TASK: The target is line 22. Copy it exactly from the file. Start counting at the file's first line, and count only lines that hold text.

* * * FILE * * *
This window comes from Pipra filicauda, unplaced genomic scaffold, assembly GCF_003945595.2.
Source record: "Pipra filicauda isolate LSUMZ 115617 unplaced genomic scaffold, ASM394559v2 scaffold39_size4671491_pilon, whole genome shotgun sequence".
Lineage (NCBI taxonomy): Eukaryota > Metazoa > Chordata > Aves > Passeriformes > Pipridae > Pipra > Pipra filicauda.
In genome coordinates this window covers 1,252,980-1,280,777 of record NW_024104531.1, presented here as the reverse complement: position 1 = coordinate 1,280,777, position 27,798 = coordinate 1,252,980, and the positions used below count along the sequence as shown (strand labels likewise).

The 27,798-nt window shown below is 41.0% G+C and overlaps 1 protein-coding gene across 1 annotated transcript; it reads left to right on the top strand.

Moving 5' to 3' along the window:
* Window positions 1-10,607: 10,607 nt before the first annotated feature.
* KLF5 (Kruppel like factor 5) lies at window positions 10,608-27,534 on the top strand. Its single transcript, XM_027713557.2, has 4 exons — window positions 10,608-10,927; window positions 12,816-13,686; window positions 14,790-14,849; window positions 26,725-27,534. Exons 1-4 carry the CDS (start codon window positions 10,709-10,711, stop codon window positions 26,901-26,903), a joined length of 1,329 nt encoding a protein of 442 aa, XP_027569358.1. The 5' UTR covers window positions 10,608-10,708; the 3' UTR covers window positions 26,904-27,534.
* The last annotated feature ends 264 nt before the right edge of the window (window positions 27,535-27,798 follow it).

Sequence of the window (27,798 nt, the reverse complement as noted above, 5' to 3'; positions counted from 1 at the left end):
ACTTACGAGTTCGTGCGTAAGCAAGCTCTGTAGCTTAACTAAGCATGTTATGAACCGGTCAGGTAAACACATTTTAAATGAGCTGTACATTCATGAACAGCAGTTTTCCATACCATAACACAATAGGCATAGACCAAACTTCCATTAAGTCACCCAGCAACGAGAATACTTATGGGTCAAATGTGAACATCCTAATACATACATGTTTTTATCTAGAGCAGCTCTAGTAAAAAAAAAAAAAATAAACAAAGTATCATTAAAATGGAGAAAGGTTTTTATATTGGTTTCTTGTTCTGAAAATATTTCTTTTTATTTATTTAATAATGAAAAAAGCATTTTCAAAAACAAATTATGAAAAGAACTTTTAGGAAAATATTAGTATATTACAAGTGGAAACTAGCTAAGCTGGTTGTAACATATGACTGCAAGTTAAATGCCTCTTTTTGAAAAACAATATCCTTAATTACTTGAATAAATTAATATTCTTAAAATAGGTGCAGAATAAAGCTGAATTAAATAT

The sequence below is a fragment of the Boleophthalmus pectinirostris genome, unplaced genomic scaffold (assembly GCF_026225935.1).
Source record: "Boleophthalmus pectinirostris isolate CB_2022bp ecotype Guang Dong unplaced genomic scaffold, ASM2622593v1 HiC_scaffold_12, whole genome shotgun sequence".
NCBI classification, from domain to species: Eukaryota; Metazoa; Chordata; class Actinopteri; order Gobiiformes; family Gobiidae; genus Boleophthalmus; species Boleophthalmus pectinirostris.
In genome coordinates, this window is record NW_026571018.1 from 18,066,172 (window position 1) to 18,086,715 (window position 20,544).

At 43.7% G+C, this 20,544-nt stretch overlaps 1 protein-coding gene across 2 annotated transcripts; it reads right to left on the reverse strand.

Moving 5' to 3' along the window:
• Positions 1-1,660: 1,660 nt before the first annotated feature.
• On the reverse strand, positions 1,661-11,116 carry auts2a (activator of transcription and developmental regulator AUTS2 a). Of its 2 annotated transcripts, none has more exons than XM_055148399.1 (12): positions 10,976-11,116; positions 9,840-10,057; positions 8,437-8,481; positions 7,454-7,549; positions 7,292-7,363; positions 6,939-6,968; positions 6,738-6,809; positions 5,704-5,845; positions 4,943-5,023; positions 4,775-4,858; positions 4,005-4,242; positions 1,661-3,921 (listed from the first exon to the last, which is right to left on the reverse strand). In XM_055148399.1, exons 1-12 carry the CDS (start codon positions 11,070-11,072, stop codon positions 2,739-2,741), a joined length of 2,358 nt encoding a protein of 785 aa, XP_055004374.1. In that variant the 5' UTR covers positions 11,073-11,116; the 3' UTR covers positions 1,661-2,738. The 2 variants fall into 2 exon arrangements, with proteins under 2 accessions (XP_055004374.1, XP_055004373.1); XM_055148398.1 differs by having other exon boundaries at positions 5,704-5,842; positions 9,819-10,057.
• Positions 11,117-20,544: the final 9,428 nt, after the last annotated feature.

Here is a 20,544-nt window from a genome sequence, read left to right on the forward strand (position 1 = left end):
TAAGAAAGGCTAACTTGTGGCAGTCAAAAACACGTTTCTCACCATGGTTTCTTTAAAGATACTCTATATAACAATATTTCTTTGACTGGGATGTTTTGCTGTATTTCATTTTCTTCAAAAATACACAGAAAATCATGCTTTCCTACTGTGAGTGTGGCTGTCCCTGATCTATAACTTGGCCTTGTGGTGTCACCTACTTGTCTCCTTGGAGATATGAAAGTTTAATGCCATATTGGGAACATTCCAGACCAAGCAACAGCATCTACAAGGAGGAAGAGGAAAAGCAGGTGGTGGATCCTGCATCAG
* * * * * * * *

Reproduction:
TAAGAAAGGCTAACTTGTGGCAGTCAAAAACACGTTTCTCACCATGGTTTCTTTAAAGATACTCTATATAACAATATTTCTTTGACTGGGATGTTTTGCTGTATTTCATTTTCTTCAAAAATACACAGAAAATCATGCTTTCCTACTGTGAGTGTGGCTGTCCCTGATCTATAACTTGGCCTTGTGGTGTCACCTACTTGTCTCCTTGGAGATATGAAAGTTTAATGCCATATTGGGAACATTCCAGACCAAGCAACAGCATCTACAAGGAGGAAGAGGAAAAGCAGGTGGTGGATCCTGCATCAG